I supported my existing tutor families, checked in with previous families, assisted our tutors, and offered assistance calls to parents. Behind the scenes, I was moving house, becoming a carer for my father in law. He has dementia and Parkinsons.  I suffered repeated tooth infections and ended up with severe food poisoning.  Life was a struggle, but those children and their families needed consistency and support.

So, I pitched up every day and helped everyone I could because that is what we do.  We support others. 

We got through the year.

The team grew stronger, and each tutor turned from being someone who worked for me to a friend, someone I truly cared about.  The relationship with each tutor family changed as well.  It deepened as I got to know the parents in a new way. I was supporting them, listening to them, being there for them and their child.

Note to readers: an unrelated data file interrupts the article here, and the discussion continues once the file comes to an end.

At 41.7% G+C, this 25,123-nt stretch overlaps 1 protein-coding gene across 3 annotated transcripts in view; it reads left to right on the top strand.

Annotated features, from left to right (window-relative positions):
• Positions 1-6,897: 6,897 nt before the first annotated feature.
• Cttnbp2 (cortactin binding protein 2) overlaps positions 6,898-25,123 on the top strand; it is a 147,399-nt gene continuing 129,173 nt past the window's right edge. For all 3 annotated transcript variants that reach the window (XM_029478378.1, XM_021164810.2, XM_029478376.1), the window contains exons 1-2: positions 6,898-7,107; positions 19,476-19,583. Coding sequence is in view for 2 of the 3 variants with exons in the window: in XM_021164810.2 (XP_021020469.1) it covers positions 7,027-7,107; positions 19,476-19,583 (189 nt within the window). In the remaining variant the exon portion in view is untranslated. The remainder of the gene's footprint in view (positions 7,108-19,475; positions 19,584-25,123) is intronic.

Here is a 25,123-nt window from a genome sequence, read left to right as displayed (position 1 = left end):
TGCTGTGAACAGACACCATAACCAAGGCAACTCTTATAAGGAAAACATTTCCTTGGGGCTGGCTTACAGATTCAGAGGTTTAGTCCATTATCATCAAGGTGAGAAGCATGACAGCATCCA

Around 15 months after it all started, I got the most unexpected phone calls.  It was the Prestige Awards.  A tutor family had entered me as Lothian’s Tutoring Service of the Year.  I felt honoured and humbled.  Someone took time out of their day to do that for us.  The judges had undertaken their assessment and found that I merited the Scottish Tutoring Service of the Year.  To say I was astounded is an understatement.  But, I know my team, and I truly deserve this accolade.  We earned it.

I may not be the stereotypical teacher or tutor, but I am good at what I do—the best, in fact.